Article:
With the promulgation of Occupational Safety and Health Administration (OSHA) standards in the 1990s came the introduction of the term licensed health care provider (LHCP). This designation was used in the methylene chloride standard to refer to professionals authorized to conduct the medical evaluations required by the regulation. Although concerns were raised about both the definition and the scope of practice associated with the LHCP designation, OSHA deferred to state registration boards for interpretation. ACOEM eventually filed suit against OSHA concerning the use of LHCPs for medical surveillance. The case was rejected by an appellate court.
Occupational medicine (and other specialties, such as psychiatry, ophthalmology, and anesthesiology) has faced a gradual encroachment on its array of clinical services by other health care professionals. To properly address the role of physicians with respect to LHCPs, an appeal was made to OSHA to invite commentary on this topic in the preamble to the proposed OSHA standard on ergonomics (November 22, 1999). Somewhat surprisingly, the term LHCP has been used by the federal agency without inviting public comment on its implications. A special committee, the president’s most reliable tool for promptly addressing a specific issue, was formed. Consisting of physicians representing labor, management, government, and clinical perspectives, the committee will develop the College’s response to the OSHA overture.
ACOEM’s national organizational structure consists of three major units: the board of directors, executive committee, and house of delegates (Table 2). The board, consisting of 15 elected members, the senior officers, and the house of delegates, has primary authority for College activities. Both the president and the executive director are accountable to the board, which meets quarterly to oversee the organization’s fiduciary policy, public positions, and major initiatives. The executive committee meets monthly by means of teleconferences.
The president’s role in governance relates primarily to chairing meetings of the executive committee and board of directors. A critical role of both the president and the board is the legally defined financial responsibility in overseeing College activities. To be effective, the president must be knowledgeable about the major issues, display a sense of fairness, and promote open debate in board policy discussions. 13,14 Familiarity with proper parliamentary procedures, such as Sturgis, 15 and a temperament sympathetic to diverse opinions are invaluable in forging consensus. The art of effectively chairing a meeting, however, also includes an ability diplomatically to terminate debate when appropriate (Table 3).
In-between leadership meetings (eg, executive committee, board), the president and executive director need frequent contact. Attending to the College’s business often necessitates a president’s approval, an authority delegated to the office by the bylaws.
As the College moves into the future, periodic evaluation of the structure and role of the board will be valuable. The proper representation of such a diverse group as having one common point of view necessitates a wide net. A lively board that represents academic, clinical, corporate, and consulting perspectives can enhance the College’s effectiveness.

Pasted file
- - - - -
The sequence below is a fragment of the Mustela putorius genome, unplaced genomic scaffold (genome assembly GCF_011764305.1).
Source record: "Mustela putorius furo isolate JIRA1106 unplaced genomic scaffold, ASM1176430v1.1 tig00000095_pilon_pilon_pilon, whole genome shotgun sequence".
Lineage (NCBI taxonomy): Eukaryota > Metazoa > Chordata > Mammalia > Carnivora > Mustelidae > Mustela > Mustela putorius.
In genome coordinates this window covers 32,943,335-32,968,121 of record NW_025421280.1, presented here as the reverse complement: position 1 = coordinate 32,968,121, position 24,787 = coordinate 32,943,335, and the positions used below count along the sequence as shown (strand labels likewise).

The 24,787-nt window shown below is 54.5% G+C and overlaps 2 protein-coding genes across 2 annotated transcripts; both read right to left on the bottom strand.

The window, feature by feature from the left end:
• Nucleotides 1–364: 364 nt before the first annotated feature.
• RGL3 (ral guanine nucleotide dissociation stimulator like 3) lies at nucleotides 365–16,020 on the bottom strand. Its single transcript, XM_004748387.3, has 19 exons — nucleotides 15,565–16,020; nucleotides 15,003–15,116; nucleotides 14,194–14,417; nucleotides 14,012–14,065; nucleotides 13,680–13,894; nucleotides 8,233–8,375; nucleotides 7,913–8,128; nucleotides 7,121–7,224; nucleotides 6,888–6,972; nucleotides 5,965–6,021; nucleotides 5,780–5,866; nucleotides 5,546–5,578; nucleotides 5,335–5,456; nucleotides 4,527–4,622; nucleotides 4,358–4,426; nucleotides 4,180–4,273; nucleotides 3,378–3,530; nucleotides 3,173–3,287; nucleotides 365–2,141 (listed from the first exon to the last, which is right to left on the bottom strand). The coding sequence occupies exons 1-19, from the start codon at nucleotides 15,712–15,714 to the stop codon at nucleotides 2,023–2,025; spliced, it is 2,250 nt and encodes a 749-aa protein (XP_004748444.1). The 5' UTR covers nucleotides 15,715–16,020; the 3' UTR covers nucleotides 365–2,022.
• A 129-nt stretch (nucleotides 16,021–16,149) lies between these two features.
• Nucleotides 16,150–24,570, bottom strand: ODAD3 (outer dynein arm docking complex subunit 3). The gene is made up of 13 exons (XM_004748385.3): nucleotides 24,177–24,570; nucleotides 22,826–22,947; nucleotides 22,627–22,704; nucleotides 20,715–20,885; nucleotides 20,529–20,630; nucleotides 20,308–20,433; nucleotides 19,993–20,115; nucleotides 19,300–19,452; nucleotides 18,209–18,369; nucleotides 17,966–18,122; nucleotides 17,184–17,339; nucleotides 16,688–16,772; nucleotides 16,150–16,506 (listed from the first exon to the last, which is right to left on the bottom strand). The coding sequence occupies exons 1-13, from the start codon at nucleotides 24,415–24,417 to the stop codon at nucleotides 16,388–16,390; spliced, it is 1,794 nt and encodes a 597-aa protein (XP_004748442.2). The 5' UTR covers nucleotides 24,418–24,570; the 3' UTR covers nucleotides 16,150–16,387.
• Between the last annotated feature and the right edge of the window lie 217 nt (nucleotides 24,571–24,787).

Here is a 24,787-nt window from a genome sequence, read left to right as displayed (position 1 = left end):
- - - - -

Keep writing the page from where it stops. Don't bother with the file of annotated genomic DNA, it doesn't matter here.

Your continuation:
How the board functions is another topic worthy of periodic review. Currently, the board is subdivided into three subcommittees representing government relations, public policy, and strategic planning. These smaller groups evaluate policy in detail and present recommendations to the full board for approval. To ensure that appropriate information and background are reviewed, all councils, which represent diverse committees, report to a board member.
Board effectiveness depends on the background of its members, whose performance is based in large part on how well they are informed. The persuasiveness of the president, however, helps to influence key decisions. As with other organizations, some of the most important discussions related to policy tend to occur outside of the formal meetings, when board members can speak freely and off the record.
From the president’s perspective, the board can offer support for major initiatives and evaluate public policy, especially as related to government affairs. Ideally, the president seeks executive committee review and endorsement before presenting an option to the board. Successfully navigating the political waters requires a talent for engaging people in the merits of the venture. Attempting to force policy by using the presidential position rather than the power of the idea is a recipe unlikely to achieve success.
The president’s representative role encompasses government affairs, the media, and organized medicine. The president often serves as a spokesperson in public forums in which the College participates. Examples include meetings of the American Medical Association designed to promote interaction among medical societies and forge consensus on major health issues. Presentations at component society events enable members unable to attend national functions to become more engaged in College activities. Presenting oral and written testimony to government officials and assisting the College’s government relations staff in understanding the implications of pending regulations and legislation are tasks of great importance. The president may also be asked to prepare articles or op-ed pieces in support of the College’s position on pending regulations and federal agency rulemaking efforts.